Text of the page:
WASHINGTON — IF anyone didn't know it, Baghdad is back in the Middle East's game of nations. In Lebanon, it has been playing out its long rivalry with Syria and trying to punish Damascus for siding with Iran during the Gulf war. Iraq quickly saw an opportunity this year to hurt Syria by supplying the defiant Christian forces with captured Iranian arms and more recently with Soviet-built artillery and tanks.
But, the breaking point for Syria was shipment of Soviet-built Frog missiles, which would have allowed the Christians to hit Damascus. ``This was more than a pretext for the Syrians,'' says a ranking US diplomat. ``Missiles are a very powerful psychological weapon. One or two missiles falling on Damascus would be a real humiliation,'' he says.
Under significant international pressure, Iraq has pledged restraint and reportedly recalled the missiles. Most specialists here think Iraq has no desire to go to war with Syria, but will to do what it can short of that to make Syria pay for its alliance with Iran.
This incident underlines Iraq's potential influence in the region. Though it suffered greatly from the war with Iran, Iraq emerged with a large battle-tested army, a chemical-weapons capability, and a rudimentary missile program. Specialists here agree that Iraq has the best potential of any country in the region to emerge as a well-balanced modern nation. It has proven oil reserves second only to Saudi Arabia's, other natural resources including fertile farming areas, and a large, secular, and fairly well-educated population.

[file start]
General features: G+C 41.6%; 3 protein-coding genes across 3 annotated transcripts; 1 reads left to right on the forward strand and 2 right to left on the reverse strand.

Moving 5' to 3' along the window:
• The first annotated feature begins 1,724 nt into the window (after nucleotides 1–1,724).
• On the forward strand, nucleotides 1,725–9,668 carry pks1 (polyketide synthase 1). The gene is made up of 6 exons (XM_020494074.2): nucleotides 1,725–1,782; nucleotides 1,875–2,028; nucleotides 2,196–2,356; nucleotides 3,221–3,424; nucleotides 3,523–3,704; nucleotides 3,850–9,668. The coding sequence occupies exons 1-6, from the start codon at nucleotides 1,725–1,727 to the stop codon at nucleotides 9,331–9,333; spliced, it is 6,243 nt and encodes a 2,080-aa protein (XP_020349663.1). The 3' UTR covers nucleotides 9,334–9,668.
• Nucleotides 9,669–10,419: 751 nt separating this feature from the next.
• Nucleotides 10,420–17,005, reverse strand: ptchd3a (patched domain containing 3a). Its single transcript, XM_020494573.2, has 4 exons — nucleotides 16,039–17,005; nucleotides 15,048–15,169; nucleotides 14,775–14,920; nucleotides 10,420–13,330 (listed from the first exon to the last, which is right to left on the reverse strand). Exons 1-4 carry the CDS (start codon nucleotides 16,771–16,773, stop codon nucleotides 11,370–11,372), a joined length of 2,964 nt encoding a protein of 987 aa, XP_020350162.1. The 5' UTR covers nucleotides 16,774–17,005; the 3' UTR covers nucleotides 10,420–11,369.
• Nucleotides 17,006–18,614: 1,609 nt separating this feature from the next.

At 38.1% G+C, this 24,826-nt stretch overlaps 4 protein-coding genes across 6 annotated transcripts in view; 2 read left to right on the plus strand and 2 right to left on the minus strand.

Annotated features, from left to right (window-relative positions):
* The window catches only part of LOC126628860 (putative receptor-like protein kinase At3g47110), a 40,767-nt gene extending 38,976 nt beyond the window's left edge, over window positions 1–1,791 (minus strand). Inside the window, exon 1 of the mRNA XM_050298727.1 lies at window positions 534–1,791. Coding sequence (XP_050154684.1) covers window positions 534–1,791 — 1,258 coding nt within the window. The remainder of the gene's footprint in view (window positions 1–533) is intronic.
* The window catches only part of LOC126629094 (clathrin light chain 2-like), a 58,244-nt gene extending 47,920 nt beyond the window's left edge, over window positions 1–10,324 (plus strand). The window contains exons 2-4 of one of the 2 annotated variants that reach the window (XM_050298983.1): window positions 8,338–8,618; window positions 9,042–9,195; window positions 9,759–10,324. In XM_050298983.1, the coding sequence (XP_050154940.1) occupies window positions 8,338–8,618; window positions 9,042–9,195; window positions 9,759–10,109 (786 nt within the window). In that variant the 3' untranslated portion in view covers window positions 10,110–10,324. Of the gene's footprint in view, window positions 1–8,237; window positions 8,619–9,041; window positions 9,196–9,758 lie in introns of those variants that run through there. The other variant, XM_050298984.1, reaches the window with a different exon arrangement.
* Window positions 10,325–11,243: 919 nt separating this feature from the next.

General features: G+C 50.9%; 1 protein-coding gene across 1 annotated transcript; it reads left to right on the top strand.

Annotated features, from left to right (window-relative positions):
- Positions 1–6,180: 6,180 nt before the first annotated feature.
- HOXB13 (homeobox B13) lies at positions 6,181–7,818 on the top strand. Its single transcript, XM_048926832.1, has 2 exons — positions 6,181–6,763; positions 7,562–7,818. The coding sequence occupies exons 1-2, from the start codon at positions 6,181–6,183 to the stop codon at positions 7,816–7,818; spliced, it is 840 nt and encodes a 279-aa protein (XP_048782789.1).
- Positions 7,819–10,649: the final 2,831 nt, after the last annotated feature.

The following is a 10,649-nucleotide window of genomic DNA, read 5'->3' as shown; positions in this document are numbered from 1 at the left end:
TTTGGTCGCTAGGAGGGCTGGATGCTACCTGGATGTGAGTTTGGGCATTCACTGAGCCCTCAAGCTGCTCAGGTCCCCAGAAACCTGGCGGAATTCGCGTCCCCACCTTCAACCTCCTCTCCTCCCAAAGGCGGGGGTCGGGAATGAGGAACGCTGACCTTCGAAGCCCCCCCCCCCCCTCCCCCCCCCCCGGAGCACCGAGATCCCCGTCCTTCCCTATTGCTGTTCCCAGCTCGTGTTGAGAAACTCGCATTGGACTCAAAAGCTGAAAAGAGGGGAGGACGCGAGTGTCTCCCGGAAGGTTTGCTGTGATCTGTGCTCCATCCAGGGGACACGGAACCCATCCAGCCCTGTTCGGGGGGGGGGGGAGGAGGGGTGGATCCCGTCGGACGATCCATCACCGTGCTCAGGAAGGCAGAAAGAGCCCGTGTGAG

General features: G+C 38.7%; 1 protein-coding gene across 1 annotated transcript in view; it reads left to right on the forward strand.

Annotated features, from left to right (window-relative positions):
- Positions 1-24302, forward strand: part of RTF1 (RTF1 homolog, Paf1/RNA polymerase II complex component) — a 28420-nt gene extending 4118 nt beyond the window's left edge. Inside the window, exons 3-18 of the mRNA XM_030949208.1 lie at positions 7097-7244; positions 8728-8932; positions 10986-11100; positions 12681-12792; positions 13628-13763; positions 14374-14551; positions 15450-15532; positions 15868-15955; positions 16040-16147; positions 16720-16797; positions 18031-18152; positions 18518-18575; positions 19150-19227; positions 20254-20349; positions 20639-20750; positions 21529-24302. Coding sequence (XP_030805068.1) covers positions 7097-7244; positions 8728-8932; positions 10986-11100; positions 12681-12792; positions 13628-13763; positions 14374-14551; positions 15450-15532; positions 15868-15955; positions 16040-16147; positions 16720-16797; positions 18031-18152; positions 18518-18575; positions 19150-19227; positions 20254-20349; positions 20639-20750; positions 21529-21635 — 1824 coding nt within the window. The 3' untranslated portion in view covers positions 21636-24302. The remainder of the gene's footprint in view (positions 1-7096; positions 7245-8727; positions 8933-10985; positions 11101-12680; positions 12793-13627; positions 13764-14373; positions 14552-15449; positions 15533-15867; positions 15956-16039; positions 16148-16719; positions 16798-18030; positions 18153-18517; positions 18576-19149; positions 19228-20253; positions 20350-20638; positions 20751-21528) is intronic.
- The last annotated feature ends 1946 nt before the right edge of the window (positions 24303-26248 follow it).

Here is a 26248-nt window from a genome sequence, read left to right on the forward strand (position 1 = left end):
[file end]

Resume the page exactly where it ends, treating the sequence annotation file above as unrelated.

Despite its vendetta against Syria, Iraq also emerged from war with a much more pragmatic policy orientation. Iraq's leadership remains ``tough-minded'' says one official, but it is less ideological and is aligning itself with moderates, such as Jordan and Egypt.
``The Baath Revolution is half dead'' in Iraq, Prof. Amatzia Baram told a seminar at the Washington Institute for Near East Policy Friday. This renown Israeli specialist on Iraq says President Saddam Hussein is moving toward a more traditional type of regime and is searching for new ways to run the country and to protect Iraq from Iran.
This is evident in Iraq's support for Yasser Arafat's new moderation, he and others say, as well as in Iraq's strong desire to strengthen economic ties to the West.
Few specialists here think the move to pragmatism is complete. ``Iraq is eager to be pragmatic,'' says a US businessman who recently returned from Baghdad. ``But standing in the way is a long-term habit of secrecy and a great suspicion of outsiders. Iraq has, after all, been closed in on itself for over a decade.''
``Many in Israel fear Iraq is planning one day to lead a million soldiers across Jordan to Israel,'' says an informed US official. ``Jordanian and Egyptian officials will tell you Iraqis now want to become a nation of shopkeepers. The truth is somewhere in between. It wants prestige and power in the region; it wants to develop economically, and it wants strategic depth against Iran.''
The challenge for the US is to develop a sustainable relationship with Iraq that helps tie it to the pragmatic trend, he and others say, within the limits imposed by serious Iraqi abuses of human rights and the still-lingering chemical weapons issue. US officials think there is room to begin a dialogue here, but they have no illusions that it will be easy.